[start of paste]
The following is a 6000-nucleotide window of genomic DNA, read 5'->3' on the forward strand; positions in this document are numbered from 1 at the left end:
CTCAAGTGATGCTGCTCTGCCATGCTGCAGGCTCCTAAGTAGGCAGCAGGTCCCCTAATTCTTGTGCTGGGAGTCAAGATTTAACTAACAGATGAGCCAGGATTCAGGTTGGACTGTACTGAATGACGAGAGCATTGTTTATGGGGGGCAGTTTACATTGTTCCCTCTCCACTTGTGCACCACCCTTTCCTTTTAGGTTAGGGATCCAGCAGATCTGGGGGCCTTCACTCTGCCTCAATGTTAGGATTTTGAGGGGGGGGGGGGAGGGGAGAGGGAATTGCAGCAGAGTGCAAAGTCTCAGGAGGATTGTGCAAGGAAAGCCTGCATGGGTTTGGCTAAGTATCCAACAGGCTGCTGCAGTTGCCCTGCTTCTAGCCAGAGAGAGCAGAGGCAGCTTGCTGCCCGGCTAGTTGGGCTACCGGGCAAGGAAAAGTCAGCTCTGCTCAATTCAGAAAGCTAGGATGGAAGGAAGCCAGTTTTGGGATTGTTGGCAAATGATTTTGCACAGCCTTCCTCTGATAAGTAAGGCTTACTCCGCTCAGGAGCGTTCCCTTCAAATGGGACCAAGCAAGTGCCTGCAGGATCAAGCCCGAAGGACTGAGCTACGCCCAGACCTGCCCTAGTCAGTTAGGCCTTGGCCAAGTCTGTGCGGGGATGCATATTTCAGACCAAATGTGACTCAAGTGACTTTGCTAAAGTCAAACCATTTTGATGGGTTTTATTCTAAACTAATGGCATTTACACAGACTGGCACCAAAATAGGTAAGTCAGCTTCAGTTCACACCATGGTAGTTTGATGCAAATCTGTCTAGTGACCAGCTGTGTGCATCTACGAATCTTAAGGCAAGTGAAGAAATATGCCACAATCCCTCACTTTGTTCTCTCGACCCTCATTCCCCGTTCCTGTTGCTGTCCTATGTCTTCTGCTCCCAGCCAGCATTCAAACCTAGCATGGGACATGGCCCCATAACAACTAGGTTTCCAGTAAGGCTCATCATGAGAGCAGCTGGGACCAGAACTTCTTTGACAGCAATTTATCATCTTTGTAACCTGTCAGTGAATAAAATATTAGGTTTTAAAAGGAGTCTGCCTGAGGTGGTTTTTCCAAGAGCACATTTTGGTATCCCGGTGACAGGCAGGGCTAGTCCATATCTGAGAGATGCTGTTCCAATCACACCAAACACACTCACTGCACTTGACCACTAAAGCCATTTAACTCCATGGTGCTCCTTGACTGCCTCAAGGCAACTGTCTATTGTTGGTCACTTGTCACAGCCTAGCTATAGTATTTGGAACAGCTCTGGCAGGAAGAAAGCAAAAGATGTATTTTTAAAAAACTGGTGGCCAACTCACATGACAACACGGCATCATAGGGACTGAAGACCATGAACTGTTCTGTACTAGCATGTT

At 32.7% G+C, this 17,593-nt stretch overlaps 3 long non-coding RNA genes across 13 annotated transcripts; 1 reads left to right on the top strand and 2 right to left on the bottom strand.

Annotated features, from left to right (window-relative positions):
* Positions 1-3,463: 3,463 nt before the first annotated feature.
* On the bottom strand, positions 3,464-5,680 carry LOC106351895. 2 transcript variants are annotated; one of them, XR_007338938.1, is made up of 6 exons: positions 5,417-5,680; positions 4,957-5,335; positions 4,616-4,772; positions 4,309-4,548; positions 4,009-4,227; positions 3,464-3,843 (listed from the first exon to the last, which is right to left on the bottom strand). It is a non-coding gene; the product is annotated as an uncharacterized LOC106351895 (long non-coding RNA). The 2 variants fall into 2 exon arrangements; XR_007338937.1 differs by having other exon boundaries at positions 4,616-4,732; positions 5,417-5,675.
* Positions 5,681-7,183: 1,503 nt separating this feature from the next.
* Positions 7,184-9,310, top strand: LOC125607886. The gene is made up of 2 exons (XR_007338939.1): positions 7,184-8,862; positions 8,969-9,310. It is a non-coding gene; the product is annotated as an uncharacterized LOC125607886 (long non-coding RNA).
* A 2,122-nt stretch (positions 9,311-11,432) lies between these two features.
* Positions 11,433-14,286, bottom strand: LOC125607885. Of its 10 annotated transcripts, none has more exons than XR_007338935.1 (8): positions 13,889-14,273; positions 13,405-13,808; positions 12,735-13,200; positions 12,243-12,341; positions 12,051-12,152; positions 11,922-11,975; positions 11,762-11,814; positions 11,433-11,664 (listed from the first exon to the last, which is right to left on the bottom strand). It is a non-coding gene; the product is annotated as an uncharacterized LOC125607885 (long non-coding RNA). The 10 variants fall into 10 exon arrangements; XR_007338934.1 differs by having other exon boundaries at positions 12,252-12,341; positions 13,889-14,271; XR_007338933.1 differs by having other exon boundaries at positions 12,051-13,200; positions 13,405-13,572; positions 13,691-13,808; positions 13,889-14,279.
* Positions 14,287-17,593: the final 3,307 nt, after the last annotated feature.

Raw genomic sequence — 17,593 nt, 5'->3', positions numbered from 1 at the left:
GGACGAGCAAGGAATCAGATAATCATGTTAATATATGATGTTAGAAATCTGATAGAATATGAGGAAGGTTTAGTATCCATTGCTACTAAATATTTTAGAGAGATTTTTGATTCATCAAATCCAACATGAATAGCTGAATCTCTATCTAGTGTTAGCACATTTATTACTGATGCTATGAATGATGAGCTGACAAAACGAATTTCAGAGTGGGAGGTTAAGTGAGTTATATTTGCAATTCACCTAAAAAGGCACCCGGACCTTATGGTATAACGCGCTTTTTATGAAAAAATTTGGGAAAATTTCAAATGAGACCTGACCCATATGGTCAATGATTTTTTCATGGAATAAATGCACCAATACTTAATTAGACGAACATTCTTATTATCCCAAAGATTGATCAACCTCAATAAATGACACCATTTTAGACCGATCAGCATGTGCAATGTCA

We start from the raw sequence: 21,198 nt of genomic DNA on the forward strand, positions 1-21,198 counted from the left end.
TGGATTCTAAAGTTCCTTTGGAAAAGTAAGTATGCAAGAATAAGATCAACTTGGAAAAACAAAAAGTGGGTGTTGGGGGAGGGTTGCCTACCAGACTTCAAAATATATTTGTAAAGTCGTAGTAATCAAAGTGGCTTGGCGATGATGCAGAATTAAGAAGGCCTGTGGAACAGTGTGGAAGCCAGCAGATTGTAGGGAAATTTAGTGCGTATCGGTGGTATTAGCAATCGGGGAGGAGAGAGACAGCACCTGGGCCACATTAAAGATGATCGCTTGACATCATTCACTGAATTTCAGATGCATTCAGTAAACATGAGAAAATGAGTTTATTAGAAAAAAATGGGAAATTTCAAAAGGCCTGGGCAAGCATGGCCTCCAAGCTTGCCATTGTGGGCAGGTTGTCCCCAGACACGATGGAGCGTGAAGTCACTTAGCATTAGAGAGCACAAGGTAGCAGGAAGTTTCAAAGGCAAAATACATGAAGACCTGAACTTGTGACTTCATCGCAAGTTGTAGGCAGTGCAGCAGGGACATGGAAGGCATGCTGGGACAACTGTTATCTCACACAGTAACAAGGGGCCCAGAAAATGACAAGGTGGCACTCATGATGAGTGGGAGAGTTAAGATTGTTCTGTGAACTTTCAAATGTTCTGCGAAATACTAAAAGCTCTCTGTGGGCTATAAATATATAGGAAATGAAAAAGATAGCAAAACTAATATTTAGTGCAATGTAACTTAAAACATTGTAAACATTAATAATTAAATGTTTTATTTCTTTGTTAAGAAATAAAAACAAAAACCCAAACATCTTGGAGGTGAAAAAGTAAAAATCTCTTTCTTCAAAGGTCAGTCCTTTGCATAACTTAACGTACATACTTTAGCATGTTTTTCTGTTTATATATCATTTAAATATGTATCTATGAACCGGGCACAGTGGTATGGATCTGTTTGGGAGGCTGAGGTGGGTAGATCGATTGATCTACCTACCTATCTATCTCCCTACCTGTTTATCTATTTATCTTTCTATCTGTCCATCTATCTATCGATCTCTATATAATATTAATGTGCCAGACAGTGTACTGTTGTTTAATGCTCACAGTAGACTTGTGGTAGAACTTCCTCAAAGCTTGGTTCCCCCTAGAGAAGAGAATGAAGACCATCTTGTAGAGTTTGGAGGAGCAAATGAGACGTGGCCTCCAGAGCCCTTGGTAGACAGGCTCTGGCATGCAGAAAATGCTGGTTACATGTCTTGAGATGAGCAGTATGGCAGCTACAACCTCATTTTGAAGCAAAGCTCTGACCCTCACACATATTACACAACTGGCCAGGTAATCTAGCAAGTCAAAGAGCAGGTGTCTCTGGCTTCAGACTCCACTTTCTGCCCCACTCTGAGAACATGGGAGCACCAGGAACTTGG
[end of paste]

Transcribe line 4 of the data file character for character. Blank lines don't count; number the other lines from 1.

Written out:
Annotated features, from left to right (window-relative positions):